The government maintained strong collaborative working ties with anti-trafficking NGOs, local media, donor organizations, and regional partners.Courts convicted fewer traffickers RECOMMENDATIONS FOR ARMENIA: Improve efforts to identify victims of forced labor, including by strengthening victim identification training for officials and empowering labor inspectors to identify victims through unannounced visits, and increasing cooperation across law enforcement entities; provide sensitivity training to judges and lawyers to improve treatment of trafficking victims; work with Russian authorities to identify Armenian forced labor victims and prosecute labor traffickers; work with NGOs to find ways to identify and assist Armenian victims in Turkey and reintegrate victims; effectively develop and implement new victim compensation mechanisms for trafficking victims; work with NGOs to improve the safety of victims and ensure their freedom of movement while receiving shelter and assistance; continue awareness-raising campaigns to rural and border communities and to children leaving child care institutions; license, regulate, and educate local employment agencies and agents so they can help prevent the forced labor of Armenians abroad; and continue robust partnerships with civil society groups.Due to security concerns, NGO shelters required adult victims to notify staff when they left shelters unescorted, but victims were free to leave if they no longer wanted assistance.Services were available to female and male victims.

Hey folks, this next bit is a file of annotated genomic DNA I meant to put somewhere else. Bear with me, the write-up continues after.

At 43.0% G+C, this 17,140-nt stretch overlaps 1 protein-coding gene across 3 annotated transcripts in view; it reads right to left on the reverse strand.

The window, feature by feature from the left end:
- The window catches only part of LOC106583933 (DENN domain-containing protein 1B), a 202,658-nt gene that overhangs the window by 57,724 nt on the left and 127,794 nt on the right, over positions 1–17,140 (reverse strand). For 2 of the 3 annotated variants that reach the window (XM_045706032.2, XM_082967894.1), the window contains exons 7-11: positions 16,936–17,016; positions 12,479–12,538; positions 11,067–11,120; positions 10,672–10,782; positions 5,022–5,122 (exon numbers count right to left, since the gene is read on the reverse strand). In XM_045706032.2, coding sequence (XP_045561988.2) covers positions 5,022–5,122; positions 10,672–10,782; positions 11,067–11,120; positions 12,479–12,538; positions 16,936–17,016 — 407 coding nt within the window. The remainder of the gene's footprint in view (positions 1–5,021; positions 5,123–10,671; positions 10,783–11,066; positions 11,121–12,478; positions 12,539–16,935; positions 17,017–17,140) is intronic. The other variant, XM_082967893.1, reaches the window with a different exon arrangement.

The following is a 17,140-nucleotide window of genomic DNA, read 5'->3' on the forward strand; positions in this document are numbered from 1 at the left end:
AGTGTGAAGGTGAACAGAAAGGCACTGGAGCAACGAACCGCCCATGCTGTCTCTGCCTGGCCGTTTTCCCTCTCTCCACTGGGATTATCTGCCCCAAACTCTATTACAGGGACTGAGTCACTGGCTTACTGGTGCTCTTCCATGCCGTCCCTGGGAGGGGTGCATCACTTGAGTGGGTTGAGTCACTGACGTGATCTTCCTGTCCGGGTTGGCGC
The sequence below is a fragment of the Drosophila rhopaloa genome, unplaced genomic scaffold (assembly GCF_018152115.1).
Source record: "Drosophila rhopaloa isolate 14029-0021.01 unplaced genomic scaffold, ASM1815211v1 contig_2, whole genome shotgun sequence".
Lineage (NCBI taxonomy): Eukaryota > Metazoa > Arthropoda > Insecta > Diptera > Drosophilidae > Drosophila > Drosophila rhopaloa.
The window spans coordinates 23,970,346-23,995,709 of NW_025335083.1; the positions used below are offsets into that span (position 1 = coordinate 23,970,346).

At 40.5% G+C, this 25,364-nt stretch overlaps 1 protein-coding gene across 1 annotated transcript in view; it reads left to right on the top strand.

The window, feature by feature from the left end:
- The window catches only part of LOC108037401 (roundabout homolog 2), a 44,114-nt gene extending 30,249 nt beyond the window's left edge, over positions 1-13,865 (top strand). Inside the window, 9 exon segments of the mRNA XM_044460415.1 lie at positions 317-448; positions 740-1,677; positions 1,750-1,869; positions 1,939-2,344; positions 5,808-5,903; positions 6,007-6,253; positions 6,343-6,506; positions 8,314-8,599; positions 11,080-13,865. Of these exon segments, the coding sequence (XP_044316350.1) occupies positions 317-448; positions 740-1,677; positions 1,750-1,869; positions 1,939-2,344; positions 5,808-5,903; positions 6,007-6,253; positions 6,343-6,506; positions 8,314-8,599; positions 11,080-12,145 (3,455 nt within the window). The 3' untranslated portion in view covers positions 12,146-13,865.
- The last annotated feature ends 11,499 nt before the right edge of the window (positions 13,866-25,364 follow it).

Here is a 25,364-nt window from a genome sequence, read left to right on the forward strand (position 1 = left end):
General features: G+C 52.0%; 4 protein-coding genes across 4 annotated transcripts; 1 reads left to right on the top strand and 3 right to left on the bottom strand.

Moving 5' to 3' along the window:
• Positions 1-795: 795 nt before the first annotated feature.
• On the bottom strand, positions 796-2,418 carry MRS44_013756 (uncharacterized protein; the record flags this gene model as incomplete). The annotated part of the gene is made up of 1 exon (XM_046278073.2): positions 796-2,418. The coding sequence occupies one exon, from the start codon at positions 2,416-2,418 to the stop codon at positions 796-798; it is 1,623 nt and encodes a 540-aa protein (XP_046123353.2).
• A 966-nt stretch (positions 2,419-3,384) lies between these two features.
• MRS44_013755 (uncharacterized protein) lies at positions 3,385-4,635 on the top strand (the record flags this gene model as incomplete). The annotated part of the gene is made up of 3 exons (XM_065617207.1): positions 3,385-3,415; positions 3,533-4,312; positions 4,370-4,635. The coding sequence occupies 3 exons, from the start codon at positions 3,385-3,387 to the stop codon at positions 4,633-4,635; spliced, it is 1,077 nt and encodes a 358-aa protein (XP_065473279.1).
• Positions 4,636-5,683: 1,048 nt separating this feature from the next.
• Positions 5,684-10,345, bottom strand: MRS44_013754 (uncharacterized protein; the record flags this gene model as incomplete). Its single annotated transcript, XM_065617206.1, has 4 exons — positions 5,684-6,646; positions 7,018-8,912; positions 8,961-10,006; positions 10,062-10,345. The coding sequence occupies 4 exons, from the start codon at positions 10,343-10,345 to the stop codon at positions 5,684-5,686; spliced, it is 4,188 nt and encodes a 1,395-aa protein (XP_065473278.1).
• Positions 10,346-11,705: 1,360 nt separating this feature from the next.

The Ministry of Social and Labor Affairs conducted trafficking-related training for over 270 civil servants; the government trained approximately 600 police employees and regular officers at the Police Academy, and the Ministry of Justice included trafficking topics in mandatory human rights training for 60 officers and 720 employees of corrections institutions.
Armenia is a source and, to a lesser extent, destination country for men, women, and children subjected to sex and labor trafficking.
The sex and labor trafficking of Armenian women and children within the country is an increasing problem.
Four victims identified in 2014 were Chinese nationals subjected to sex trafficking in Armenia by Chinese traffickers.
Five of the 11 female sex trafficking victims identified by Armenian authorities had been subjected to trafficking in Armenia, five in the UAE, and one in Turkey.